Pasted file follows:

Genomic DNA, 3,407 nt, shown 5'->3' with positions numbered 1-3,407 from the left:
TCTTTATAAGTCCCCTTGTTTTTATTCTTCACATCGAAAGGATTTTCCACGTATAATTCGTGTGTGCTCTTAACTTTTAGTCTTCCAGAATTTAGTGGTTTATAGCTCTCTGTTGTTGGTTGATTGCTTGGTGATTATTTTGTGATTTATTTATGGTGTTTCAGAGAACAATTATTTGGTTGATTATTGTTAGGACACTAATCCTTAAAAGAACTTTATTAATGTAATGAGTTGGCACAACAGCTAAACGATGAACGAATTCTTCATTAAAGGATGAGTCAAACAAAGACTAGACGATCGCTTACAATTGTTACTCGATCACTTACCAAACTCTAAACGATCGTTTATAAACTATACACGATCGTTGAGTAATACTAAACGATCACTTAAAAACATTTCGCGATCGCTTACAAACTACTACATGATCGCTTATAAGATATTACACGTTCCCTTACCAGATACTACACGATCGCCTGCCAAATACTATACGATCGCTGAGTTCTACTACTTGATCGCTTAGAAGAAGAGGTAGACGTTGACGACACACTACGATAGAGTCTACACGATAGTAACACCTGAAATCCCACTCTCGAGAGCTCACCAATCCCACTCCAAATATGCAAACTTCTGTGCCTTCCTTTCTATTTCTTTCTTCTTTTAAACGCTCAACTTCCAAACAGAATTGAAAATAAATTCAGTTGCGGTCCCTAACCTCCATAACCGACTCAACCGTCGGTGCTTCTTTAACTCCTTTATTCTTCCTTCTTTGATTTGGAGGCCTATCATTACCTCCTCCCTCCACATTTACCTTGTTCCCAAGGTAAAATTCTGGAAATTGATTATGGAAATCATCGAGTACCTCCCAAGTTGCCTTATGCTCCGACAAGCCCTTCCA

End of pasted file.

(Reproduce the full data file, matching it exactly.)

Genomic DNA, 3,407 nt, shown 5'->3' with positions numbered 1-3,407 from the left:
TCTTTATAAGTCCCCTTGTTTTTATTCTTCACATCGAAAGGATTTTCCACGTATAATTCGTGTGTGCTCTTAACTTTTAGTCTTCCAGAATTTAGTGGTTTATAGCTCTCTGTTGTTGGTTGATTGCTTGGTGATTATTTTGTGATTTATTTATGGTGTTTCAGAGAACAATTATTTGGTTGATTATTGTTAGGACACTAATCCTTAAAAGAACTTTATTAATGTAATGAGTTGGCACAACAGCTAAACGATGAACGAATTCTTCATTAAAGGATGAGTCAAACAAAGACTAGACGATCGCTTACAATTGTTACTCGATCACTTACCAAACTCTAAACGATCGTTTATAAACTATACACGATCGTTGAGTAATACTAAACGATCACTTAAAAACATTTCGCGATCGCTTACAAACTACTACATGATCGCTTATAAGATATTACACGTTCCCTTACCAGATACTACACGATCGCCTGCCAAATACTATACGATCGCTGAGTTCTACTACTTGATCGCTTAGAAGAAGAGGTAGACGTTGACGACACACTACGATAGAGTCTACACGATAGTAACACCTGAAATCCCACTCTCGAGAGCTCACCAATCCCACTCCAAATATGCAAACTTCTGTGCCTTCCTTTCTATTTCTTTCTTCTTTTAAACGCTCAACTTCCAAACAGAATTGAAAATAAATTCAGTTGCGGTCCCTAACCTCCATAACCGACTCAACCGTCGGTGCTTCTTTAACTCCTTTATTCTTCCTTCTTTGATTTGGAGGCCTATCATTACCTCCTCCCTCCACATTTACCTTGTTCCCAAGGTAAAATTCTGGAAATTGATTATGGAAATCATCGAGTACCTCCCAAGTTGCCTTATGCTCCGACAAGCCCTTCCA